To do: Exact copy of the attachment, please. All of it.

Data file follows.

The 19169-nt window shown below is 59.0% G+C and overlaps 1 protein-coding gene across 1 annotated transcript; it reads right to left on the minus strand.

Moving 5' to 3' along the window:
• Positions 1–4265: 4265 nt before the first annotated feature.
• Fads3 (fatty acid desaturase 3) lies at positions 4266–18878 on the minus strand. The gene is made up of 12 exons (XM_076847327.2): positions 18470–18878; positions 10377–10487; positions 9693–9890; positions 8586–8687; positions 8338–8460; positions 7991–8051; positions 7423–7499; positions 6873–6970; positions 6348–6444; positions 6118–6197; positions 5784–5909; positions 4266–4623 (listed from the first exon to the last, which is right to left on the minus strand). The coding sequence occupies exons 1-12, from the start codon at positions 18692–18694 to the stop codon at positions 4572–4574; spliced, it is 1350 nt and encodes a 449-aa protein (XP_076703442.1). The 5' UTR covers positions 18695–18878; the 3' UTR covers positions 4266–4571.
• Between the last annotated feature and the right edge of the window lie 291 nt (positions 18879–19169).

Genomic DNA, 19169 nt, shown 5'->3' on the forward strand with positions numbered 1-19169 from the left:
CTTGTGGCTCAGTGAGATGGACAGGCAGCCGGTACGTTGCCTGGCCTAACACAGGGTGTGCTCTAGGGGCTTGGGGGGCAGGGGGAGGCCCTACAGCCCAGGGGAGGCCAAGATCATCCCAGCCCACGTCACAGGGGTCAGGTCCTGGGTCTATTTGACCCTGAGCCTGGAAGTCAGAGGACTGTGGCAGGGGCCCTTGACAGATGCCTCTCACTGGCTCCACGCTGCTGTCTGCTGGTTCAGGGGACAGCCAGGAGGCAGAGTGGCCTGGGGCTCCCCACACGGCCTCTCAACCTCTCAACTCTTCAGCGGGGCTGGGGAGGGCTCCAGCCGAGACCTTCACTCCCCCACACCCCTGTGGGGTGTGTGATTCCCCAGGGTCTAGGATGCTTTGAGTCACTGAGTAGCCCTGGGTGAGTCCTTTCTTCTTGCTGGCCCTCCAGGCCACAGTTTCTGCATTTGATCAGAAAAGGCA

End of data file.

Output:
The 19169-nt window shown below is 59.0% G+C and overlaps 1 protein-coding gene across 1 annotated transcript; it reads right to left on the minus strand.

Moving 5' to 3' along the window:
• Positions 1–4265: 4265 nt before the first annotated feature.
• Fads3 (fatty acid desaturase 3) lies at positions 4266–18878 on the minus strand. The gene is made up of 12 exons (XM_076847327.2): positions 18470–18878; positions 10377–10487; positions 9693–9890; positions 8586–8687; positions 8338–8460; positions 7991–8051; positions 7423–7499; positions 6873–6970; positions 6348–6444; positions 6118–6197; positions 5784–5909; positions 4266–4623 (listed from the first exon to the last, which is right to left on the minus strand). The coding sequence occupies exons 1-12, from the start codon at positions 18692–18694 to the stop codon at positions 4572–4574; spliced, it is 1350 nt and encodes a 449-aa protein (XP_076703442.1). The 5' UTR covers positions 18695–18878; the 3' UTR covers positions 4266–4571.
• Between the last annotated feature and the right edge of the window lie 291 nt (positions 18879–19169).

Genomic DNA, 19169 nt, shown 5'->3' on the forward strand with positions numbered 1-19169 from the left:
CTTGTGGCTCAGTGAGATGGACAGGCAGCCGGTACGTTGCCTGGCCTAACACAGGGTGTGCTCTAGGGGCTTGGGGGGCAGGGGGAGGCCCTACAGCCCAGGGGAGGCCAAGATCATCCCAGCCCACGTCACAGGGGTCAGGTCCTGGGTCTATTTGACCCTGAGCCTGGAAGTCAGAGGACTGTGGCAGGGGCCCTTGACAGATGCCTCTCACTGGCTCCACGCTGCTGTCTGCTGGTTCAGGGGACAGCCAGGAGGCAGAGTGGCCTGGGGCTCCCCACACGGCCTCTCAACCTCTCAACTCTTCAGCGGGGCTGGGGAGGGCTCCAGCCGAGACCTTCACTCCCCCACACCCCTGTGGGGTGTGTGATTCCCCAGGGTCTAGGATGCTTTGAGTCACTGAGTAGCCCTGGGTGAGTCCTTTCTTCTTGCTGGCCCTCCAGGCCACAGTTTCTGCATTTGATCAGAAAAGGCA